Following the publication of our November 2018 report, Reforming business for the 21st century, the British Academy set out to develop a basis for a framework that would support the increasing interest in and commitment to purpose as a basis for the concept of the corporation. The notion of purpose emerged as a cross-cutting feature of the 2018 research. It was highlighted in the aforementioned report, alongside trustworthiness, and ethical cultures as crucial to enabling business to meet society’s changing expectations.

From February to November 2019, the Academy developed and extensively reviewed a set of proposals to provide a basis for business to organise itself in line with this framework. The conclusion of this work is a set of principles published in Principles for purposeful business, which summarises the eight principles and a series of pathways to deliver change.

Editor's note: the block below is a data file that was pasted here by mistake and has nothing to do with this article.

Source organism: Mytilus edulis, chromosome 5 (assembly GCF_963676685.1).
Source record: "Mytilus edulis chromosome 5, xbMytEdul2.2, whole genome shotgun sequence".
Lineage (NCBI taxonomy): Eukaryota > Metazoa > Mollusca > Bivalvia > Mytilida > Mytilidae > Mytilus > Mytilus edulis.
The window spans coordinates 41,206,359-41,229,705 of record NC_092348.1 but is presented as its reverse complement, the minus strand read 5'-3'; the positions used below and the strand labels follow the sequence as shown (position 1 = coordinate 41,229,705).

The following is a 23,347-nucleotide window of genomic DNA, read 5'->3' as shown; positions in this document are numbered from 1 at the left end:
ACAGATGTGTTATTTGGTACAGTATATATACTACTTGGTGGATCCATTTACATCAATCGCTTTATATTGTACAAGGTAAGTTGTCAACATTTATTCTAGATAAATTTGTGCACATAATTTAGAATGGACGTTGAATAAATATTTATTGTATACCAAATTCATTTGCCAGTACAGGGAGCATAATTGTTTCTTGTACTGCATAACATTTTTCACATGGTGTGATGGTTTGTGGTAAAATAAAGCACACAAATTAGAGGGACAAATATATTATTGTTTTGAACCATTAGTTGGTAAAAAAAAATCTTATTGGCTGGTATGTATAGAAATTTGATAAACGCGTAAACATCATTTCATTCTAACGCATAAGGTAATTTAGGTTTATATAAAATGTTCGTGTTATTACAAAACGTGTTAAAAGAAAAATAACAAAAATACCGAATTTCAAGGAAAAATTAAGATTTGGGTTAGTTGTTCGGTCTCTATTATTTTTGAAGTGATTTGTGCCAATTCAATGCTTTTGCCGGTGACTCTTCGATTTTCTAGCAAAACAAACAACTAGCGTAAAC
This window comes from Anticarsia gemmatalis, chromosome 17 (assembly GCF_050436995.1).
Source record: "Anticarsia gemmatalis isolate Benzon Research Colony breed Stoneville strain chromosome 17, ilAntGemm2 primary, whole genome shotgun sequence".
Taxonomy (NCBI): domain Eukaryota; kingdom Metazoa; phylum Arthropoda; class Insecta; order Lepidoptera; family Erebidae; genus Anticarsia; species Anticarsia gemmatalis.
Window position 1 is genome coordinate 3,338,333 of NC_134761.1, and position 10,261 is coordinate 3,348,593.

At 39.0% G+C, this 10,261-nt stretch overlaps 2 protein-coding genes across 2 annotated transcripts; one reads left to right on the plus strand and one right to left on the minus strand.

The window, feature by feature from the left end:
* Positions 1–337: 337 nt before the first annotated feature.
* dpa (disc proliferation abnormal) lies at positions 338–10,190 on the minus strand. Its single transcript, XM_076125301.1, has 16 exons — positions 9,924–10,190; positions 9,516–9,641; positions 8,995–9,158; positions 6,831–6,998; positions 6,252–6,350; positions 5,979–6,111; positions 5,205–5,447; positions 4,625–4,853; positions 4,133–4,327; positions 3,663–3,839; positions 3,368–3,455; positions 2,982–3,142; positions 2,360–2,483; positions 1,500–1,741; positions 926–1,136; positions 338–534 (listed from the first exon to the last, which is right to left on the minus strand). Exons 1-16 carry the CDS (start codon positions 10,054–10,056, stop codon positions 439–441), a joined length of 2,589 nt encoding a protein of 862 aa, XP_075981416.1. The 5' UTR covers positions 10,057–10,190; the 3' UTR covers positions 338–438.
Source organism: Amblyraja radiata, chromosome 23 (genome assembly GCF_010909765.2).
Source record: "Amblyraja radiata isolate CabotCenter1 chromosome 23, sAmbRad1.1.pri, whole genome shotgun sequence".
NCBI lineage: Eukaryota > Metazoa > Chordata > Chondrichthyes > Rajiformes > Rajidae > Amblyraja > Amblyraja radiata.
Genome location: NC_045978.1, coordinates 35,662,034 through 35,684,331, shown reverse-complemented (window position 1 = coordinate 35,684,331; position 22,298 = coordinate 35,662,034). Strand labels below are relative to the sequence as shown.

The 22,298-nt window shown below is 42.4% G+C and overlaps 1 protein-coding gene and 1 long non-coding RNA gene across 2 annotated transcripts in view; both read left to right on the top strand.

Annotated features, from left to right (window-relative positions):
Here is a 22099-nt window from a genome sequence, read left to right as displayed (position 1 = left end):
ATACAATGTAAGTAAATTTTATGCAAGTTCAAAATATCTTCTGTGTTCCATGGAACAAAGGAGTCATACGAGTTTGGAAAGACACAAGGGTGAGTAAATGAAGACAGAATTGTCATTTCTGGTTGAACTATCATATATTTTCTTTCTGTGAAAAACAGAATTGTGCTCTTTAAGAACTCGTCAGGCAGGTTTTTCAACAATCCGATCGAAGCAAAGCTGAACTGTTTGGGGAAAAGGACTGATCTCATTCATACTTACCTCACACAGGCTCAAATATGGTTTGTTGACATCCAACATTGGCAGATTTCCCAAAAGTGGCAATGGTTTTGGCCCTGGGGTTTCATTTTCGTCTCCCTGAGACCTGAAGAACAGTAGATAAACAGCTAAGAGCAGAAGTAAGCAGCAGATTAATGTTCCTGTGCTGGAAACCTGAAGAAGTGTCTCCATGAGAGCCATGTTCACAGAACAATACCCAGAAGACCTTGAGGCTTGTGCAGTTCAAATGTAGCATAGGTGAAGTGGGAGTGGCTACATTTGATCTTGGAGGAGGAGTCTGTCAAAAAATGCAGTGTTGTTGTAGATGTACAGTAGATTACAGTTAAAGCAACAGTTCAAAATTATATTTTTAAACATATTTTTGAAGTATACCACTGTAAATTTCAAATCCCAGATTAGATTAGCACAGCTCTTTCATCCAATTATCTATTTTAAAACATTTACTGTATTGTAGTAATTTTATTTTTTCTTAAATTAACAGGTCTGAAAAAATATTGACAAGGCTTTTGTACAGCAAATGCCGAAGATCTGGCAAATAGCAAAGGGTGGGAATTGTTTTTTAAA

The process involved four evidence generation and synthesis components: convening of a Deliberation Group; commissioning of evidence syntheses; generating new ideas and insight through a series of deliberative roundtables; and a final analysis to generate the principles and proposals. The final analysis was also consulted on by reconvening those who attended the earlier roundtables and further iterations were then made in response to feedback. Each part of the process is described in turn below.

2019 Working papers: evidence synthesis

Paper 1 Palombo, D. (2019), ‘The Future of the Corporation: The Avenues for Legal Change’, Future of the Corporation Working Paper

Paper 2 Kustin, B., Chan, J. and Johnstone-Louis, M. (2019), ‘The Future of Corporate Ownership and Governance’, Future of the Corporation Working Paper

Paper 3 Stroehle, J. C., Soonawalla, K., Metzner, M. (2019), ‘How to Measure Performance in a Purposeful Company?’, Future of the Corporation Working Paper

Paper 4 Mann, H., Pitt-Watson, D. (2019), ‘The Purposeful Corporation, and the Role of the Finance Industry’, Future of the Corporation Working Paper

Deliberation Group